Mayor Dave Wood: The Man with 50,000 Bosses

 - Brooke Conrady, Madison Gonzales, Jaclyn Holmes, Morgan Rockrohr, Elizabeth McLaughlin, William Deras and Maria Vidal -  76

MISHAWAKA, IND.-- In a time when every day news reveals the next political scandal, Mayor Dave Wood is a refreshing voice in his dedication to his “50,000” bosses—the citizens of Mishawaka, Indiana. 

On Friday, October 19, Bethel College’s Media Writing class interviewed Wood to discover how he views his political calling and the ways his office serves the people of Mishawaka. As we walked into his office, friendly office staff led us into a comfortable conference room, where we sat for our conversation.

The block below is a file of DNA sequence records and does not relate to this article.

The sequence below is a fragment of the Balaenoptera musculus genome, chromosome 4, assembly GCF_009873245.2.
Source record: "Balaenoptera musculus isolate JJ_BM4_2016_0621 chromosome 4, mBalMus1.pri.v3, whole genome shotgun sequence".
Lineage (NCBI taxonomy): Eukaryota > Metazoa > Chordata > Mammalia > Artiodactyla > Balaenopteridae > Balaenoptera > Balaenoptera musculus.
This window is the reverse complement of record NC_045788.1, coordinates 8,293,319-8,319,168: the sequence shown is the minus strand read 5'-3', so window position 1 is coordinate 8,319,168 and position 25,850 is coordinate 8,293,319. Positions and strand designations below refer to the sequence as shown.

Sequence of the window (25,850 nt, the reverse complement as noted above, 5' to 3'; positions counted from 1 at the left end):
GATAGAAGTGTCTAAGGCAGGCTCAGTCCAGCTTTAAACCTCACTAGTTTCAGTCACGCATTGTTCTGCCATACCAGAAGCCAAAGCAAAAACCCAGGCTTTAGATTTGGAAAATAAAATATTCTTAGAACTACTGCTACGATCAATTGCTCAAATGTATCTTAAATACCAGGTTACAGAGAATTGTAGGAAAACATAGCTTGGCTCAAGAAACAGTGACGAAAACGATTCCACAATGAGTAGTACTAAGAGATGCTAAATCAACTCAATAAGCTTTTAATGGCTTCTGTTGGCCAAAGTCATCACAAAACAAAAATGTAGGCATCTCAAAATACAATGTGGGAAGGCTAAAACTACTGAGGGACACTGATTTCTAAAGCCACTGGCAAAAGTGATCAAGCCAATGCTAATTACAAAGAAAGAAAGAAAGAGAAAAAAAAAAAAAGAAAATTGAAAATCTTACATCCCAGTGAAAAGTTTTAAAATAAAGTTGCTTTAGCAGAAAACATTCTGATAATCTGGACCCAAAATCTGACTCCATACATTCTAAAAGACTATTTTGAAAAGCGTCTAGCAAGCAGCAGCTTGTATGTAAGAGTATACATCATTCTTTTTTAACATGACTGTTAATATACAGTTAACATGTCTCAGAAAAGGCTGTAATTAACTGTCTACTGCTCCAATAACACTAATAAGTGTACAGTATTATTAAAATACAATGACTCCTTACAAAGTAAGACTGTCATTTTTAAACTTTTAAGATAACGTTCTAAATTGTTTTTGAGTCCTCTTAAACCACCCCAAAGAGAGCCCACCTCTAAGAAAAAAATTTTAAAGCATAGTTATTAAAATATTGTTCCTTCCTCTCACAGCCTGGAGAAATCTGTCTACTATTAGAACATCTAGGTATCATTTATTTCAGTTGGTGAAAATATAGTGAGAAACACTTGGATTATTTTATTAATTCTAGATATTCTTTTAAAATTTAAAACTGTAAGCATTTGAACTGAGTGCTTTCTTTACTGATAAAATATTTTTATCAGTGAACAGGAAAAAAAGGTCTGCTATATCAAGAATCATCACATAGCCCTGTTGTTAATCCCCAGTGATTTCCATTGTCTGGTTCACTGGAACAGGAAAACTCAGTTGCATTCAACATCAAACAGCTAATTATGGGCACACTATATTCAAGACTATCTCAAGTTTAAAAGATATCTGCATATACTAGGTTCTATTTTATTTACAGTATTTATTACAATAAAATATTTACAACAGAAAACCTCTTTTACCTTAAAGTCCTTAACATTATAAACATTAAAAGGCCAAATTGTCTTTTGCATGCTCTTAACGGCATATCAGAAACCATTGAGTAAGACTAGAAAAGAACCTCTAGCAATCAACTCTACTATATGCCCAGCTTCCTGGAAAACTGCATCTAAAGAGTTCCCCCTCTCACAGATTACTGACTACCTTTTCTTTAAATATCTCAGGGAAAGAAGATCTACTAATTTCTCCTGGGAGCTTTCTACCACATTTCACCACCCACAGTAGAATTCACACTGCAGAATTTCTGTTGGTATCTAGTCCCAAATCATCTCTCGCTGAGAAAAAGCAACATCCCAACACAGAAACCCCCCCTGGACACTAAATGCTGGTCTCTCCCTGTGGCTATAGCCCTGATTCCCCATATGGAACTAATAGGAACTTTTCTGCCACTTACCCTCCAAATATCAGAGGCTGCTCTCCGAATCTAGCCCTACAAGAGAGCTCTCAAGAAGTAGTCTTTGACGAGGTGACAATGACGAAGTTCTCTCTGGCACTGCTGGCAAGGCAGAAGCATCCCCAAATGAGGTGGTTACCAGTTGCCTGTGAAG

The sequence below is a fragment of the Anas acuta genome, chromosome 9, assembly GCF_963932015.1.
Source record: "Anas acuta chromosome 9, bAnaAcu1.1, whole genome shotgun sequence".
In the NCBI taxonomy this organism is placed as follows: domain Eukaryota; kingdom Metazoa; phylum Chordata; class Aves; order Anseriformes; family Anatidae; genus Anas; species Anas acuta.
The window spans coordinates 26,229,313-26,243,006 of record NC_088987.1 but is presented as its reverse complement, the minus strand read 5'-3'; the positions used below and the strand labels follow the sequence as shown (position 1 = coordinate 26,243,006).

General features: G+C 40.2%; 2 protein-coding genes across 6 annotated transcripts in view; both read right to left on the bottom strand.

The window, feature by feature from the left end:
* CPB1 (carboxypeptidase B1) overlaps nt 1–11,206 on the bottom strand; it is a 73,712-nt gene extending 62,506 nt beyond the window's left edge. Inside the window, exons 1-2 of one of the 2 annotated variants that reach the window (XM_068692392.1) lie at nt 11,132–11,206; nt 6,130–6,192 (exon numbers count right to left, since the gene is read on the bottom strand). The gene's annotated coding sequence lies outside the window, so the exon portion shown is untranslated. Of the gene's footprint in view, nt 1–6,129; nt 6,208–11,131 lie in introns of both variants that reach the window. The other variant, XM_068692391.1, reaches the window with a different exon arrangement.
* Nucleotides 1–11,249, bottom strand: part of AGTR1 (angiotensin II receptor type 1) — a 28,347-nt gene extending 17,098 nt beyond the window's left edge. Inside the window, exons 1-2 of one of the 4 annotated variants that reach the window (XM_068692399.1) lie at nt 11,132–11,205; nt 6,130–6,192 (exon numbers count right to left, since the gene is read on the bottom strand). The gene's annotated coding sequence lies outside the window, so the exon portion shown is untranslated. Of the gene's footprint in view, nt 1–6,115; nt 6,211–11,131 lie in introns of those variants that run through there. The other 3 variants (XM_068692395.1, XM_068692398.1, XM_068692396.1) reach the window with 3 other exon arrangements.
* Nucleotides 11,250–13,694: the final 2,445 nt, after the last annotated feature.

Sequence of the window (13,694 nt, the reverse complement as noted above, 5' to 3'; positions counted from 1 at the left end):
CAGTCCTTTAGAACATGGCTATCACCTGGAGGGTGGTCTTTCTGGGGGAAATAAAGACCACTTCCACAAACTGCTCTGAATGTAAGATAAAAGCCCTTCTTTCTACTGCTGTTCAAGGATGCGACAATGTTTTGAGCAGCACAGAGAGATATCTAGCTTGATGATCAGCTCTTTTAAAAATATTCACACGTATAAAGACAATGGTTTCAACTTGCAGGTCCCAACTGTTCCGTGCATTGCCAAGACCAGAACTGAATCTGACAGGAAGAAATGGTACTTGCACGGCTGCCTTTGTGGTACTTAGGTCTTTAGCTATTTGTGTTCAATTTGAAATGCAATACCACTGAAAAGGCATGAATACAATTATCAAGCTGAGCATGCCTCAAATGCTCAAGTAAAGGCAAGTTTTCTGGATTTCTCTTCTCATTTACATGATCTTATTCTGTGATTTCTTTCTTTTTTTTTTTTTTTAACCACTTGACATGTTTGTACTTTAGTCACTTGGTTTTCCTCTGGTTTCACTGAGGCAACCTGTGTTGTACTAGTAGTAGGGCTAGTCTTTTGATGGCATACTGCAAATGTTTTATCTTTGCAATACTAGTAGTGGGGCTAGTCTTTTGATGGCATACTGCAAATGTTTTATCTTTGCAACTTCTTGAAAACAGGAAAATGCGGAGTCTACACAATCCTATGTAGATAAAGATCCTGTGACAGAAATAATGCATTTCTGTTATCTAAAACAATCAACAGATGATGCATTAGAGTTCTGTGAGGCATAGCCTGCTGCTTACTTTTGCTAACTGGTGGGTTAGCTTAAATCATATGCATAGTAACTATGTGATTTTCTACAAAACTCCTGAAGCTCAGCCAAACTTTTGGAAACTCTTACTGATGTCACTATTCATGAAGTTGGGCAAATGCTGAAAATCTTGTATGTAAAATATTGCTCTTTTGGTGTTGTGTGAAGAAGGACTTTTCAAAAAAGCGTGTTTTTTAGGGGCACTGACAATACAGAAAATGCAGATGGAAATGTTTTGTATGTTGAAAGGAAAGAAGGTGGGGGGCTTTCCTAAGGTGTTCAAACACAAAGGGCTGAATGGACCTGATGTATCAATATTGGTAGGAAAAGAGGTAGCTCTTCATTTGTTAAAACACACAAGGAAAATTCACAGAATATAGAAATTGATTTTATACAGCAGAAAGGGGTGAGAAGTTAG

Career Path  “I am the poster child of someone who never knew what would happen with their life,” said Wood describing the process of his career trajectory. In high school, he was undecided about his future career path but had a love for history and art. “One of the things that I kind of fell in love with at an early age was history. And so, I thought at some point I might become a history teacher. But as I went through high school, I didn’t have many career aspirations.”  In college, Wood began studying art but could not see a long-term career with it, so he switched over to history and got his teaching license. After graduating from college and getting married, he and his wife knew they wanted to live in Mishawaka, and Wood’s interest in politics began to grow.  As Wood spoke about his passions, he explained one organization close to his heart is Habitat for Humanity. After travelling to South Africa and the Philippines to help build houses with them, he met people through that experience who changed his career path.  Through his work with First Source, Wood got involved with a re-zoning issue in his neighborhood, and many people saw his leadership skills. Wood soon began his political career.  He served on city council for 12 years, and once Jeff Rea resigned to become the director of the Chamber, Wood took his place on the first ballot.  That was nine years ago, and Wood continues to lead the community of Mishawaka.  Role Models  Wood’s career history also included many role models. “I have a close family friend I work with, who built my house and work with all around the world building homes,” Wood said he considers him like a dad and looks up to him for making his community a much better place.  Wood also referred to former President Jimmy Carter as a role model. As he had the chance to get to know Carter, Wood valued his approach to serving others and human rights. “He leads by example through his service and he lives in a pretty simple house… he lives a simple life and serves others, so that’s something I’ve always admired.”  Former Mishawaka mayor Bob Beutter and Wood’s other predecessors “played a big role in my love of this job and trying to do this job to the best of my abilities,” said Wood.  Relationship with Citizens  The mayor believes that he serves “50,000” bosses comprised of Mishawaka’s citizens.  Because Wood is a part of local government, he can communicate with his community in a very personal way. “The beauty of serving at this level of government, and it’s the only level of government I care to serve in, is that you know who you serve,” said Wood.  One of the main ways community members reach the mayor is by seeing him active in the community. Mayor Wood loves attending Mishawaka events and going to local restaurants and stores.   He jokingly said he has 50,000 bosses, in the sense that people can approach him anytime. When he goes to grocery stores, Wood ends up talking to people. “I’m usually at Meijer picking up something every day, and a five-minute grocery shopping trip takes about 45 minutes,” said Wood.  Another way community members communicate with Wood is dropping by his office. “I have an open door here. I expect that any of our citizens should feel like they have complete and total access to come to city hall and walk in and if I am here, we will chat and try to solve their issues,” said Wood.  Mayor Wood’s work day isn’t an 8 a.m.-5 p.m. job. His work doesn’t end in the office. His job is 24/7 because even when he gets home from work, he responds to messages from Facebook and Twitter.  Attracting Talented People  Attracting and retaining talented people to live and work in Mishawaka can be challenging.  Wood said, “We have a great quality of life, we have a good cost of living, and we’re surrounded by many world class universities like Bethel College here in Mishawaka, I.U. South Bend, Saint Mary’s and Notre Dame.”  The quality of life and the universities surrounding the city are a big part of attracting talent. “We need to invest a lot into our park system, as well as public safety to make sure Mishawaka is a safe, clean place to live, all while diversifying our economy.”  Wood noted that a strong economy could help people want to live here. “We are now the retail service and commercial center of a region that’s about thirty miles out. We serve about 750,000 people,” said Wood.  Healthcare is also an important factor in community growth. “We also developed a healthcare campus and attracted an anchor hospital in it. Now, Mishawaka is the healthcare and health center of the whole region,” said Wood. Mishawaka is a blooming and still growing city, filled with promise.  Future Plans  “I do not make campaign promises,” Wood said, when asked about things that he still wants to accomplish. However, he listed all the programs he wants to implement.   His focus has been in attracting talent and getting rid of “brain drain.” He defines “brain drain” as those who leave immediately after graduating from Mishawaka and South Bend schools.  Wood desires to have the atmosphere and type of city that makes people want to stay after college. He thinks that people desire an attractive city with an excellent quality of life. Therefore, Mishawaka downtown requires this focus.  One example, according to Wood, is mixed-development housing going up on a large lot that once held run-down factory buildings.   Wood originally saw this type of building in Fishers, Indiana. This mixed development creates housing and cleans up the city, solving a dual-necessity. Outside developers are presently working on a four-story building that will have residential floors on two, three, and four. Commercial businesses will occupy the first floor such as a coffee shop.  The hope is that if downtown is nice and eventful, it will not only make graduates want to live there, but also have the people in the Michiana area want to participate in activities. Wood thinks the new housing will attract events that people will not only attend, but also walk to them.  Wood is thinking of even constructing an entire trail from Bethel to the River Walk to persuade students to attend them.  Bethel’s Contribution to the Community  Mishawaka and Bethel have opportunities to build on their already productive relationship. “We have hired Bethel graduates and had interns in our office,” said Mayor Dave. “We want students to know about the River Walk and other places to enjoy.”  Wood discussed the possibility of creating a trail connecting the Bethel campus to downtown parks and the River Walk. The leader who serves 50,000 bosses might want “to create an advisory board of Bethel students to work on mutual projects.”